LAKE BLUFF – When two Lake Bluff residents learned the playground at Artesian Park was being replaced, they each decided to stop by and see if the excavation uncovered anything interesting.
Nan Wick, a resident of Lake Bluff since 1958, has been collecting old beer cans with her son since the 1970s and always has her eye out for a good find.
Wick happened to walk by the park one day when the gate was open, and she asked one of the workers if she could take a look. It turns out, the workers had been storing bottles they found during the project in a pile under a tarp. It took Wick about two to three trips to sift through the roughly 200 bottles that had been uncovered, choosing the bottles she thought were the most interesting.
“Basically because I am a collector at heart, is why I got going on this,” she said.
Likewise, Michael Peters also visited the construction site to see if he could find some old bottles. Peters, a physician, grew up in Lake Bluff and knew the park once served as the village dump. He suspected he would find old bottles at the site — Peters collects antique bottles and is particularly interested in medicinal bottles — but was shocked by how many were there.
“I was fully expecting to find bottles but I didn’t expect to find so many,” he said. Like Wick, Peters sifted through the collection, looking for bottles that were embossed or handblown.
Eventually, both Peters and Wick got in touch with the Lake Bluff History Museum, which now has a new display of select bottles in its new exhibit, “Found in Lake Bluff.” Peters also contributed bottles that were found around east Lake Bluff, frequently in friends’ and neighbors’ yards.
The bottles on display date from as early as the late 1800s all the way to 1976, according to Pam Russell, vice president of the museum’s board of directors. Two of the bottles are from when a train derailed in Lake Bluff in 1976, carrying Hamm’s beer. But many of the bottles hark from a much earlier time. A wine bottle from the late 1800s was found, which is remarkable since the village was the site of the Methodists’ Lake Bluff Camp Meetings at that time, and the Methodists prohibited drinking, Russell noted.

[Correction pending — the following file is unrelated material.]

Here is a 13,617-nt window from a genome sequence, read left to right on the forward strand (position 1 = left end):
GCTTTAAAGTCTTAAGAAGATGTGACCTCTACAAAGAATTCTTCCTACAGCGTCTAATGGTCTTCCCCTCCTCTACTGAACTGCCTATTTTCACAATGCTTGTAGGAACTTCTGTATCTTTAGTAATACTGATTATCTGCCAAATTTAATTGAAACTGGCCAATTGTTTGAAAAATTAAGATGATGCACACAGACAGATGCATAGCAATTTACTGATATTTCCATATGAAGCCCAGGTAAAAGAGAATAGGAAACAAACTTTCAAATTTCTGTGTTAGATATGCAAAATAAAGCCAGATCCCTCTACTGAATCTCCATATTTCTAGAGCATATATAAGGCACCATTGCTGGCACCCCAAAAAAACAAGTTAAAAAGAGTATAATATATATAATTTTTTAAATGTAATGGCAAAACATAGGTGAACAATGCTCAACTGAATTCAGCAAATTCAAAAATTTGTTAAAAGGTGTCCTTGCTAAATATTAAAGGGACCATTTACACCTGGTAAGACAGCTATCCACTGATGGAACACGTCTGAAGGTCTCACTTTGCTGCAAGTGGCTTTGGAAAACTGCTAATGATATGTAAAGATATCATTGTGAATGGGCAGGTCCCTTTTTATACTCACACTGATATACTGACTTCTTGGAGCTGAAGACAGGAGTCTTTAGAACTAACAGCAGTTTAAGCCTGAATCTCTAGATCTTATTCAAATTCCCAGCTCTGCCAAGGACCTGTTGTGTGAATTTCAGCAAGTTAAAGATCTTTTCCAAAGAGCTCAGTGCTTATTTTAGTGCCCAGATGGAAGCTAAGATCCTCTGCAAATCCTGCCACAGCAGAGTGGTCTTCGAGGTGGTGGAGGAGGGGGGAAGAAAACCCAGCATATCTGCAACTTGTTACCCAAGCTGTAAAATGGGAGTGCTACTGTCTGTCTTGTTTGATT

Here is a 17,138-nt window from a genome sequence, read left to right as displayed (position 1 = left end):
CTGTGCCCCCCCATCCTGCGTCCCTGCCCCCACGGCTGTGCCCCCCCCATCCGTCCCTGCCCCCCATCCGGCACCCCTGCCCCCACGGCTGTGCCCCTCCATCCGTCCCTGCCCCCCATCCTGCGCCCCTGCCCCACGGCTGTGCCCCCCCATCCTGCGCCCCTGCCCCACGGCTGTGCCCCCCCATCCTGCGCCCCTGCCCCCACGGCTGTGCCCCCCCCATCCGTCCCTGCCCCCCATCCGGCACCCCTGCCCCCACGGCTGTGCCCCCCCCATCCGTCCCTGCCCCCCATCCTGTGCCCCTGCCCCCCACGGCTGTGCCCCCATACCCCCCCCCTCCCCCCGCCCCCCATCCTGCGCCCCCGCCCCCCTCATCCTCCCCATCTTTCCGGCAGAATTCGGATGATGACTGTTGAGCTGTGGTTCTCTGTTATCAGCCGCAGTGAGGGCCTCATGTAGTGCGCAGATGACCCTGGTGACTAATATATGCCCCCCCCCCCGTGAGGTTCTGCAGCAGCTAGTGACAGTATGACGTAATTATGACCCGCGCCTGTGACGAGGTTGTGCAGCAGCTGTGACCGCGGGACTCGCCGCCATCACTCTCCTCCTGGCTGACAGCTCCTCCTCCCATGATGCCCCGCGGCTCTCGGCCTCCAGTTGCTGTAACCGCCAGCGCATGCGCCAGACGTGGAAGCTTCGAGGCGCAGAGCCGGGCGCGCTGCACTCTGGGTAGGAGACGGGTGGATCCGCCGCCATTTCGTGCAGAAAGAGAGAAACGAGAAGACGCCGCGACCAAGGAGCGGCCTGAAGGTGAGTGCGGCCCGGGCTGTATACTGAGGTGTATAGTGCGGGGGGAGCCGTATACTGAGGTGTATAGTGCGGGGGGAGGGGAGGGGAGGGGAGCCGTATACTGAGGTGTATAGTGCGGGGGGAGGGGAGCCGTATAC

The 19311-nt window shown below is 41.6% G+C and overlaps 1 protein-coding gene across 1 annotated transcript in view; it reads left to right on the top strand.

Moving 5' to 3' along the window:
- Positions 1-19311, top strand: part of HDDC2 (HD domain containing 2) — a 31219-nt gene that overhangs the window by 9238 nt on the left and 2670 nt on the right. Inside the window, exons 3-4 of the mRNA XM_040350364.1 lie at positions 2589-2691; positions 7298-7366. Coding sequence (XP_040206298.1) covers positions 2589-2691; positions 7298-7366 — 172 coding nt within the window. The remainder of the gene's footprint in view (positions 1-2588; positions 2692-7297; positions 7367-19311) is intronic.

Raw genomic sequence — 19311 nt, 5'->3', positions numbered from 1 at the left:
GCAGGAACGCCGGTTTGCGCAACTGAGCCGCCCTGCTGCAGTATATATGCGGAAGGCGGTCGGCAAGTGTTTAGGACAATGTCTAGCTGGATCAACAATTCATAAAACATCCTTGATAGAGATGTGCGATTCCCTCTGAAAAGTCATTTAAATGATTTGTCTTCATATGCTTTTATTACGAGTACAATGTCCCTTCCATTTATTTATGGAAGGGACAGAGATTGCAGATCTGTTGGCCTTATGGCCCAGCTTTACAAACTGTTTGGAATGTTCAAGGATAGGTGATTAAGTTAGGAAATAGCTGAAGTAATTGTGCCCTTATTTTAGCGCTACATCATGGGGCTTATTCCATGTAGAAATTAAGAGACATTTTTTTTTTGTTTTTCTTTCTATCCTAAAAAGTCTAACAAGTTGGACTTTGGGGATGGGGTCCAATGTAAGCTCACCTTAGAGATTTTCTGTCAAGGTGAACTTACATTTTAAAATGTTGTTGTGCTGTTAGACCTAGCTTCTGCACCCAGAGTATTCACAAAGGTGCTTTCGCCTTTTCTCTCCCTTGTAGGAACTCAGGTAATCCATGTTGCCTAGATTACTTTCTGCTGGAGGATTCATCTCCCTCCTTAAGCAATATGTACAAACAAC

A number of medicine bottles were also found, one from the Naval Base Great Lakes; others held ingredients that were supposed to help all types of illnesses such as wild root, Dr. Price’s Delicious Flavoring Extract and castoria. Peters noted that just like today, historically there were a lot of nonprescription medicines that could be purchased, many at local pharmacies.
All sorts of interesting bottles were found, such a milk bottle from Crabtree Farm, ink bottles, soda bottles, as well as a ballast bottle, used on ships, Russell said.
Russell suspects many of the bottles are from when the site served as the village dump, but she also thinks some bottles may have been tossed into Artesian Lake. In 1883 the drilling of an artesian well created a lake on that site, which existed until 1904, when the railroad built an underpass that caused the lake to drain, according to the Lake Bluff Park District’s website. The area was used as a dump until the 1930s, when the Park District decided to convert the area into a recreational park, as it is used today.
The recently discovered bottles are a hands-on example of that history for residents and others to enjoy. “(The exhibit) is just making the connection with what people ate and drank and the culture back then compared to today. Some things are still around today and some aren’t,” Russell said.
For more information about Found In Lake Bluff and the Lake Bluff History Museum go to www.lakebluffhistory.org.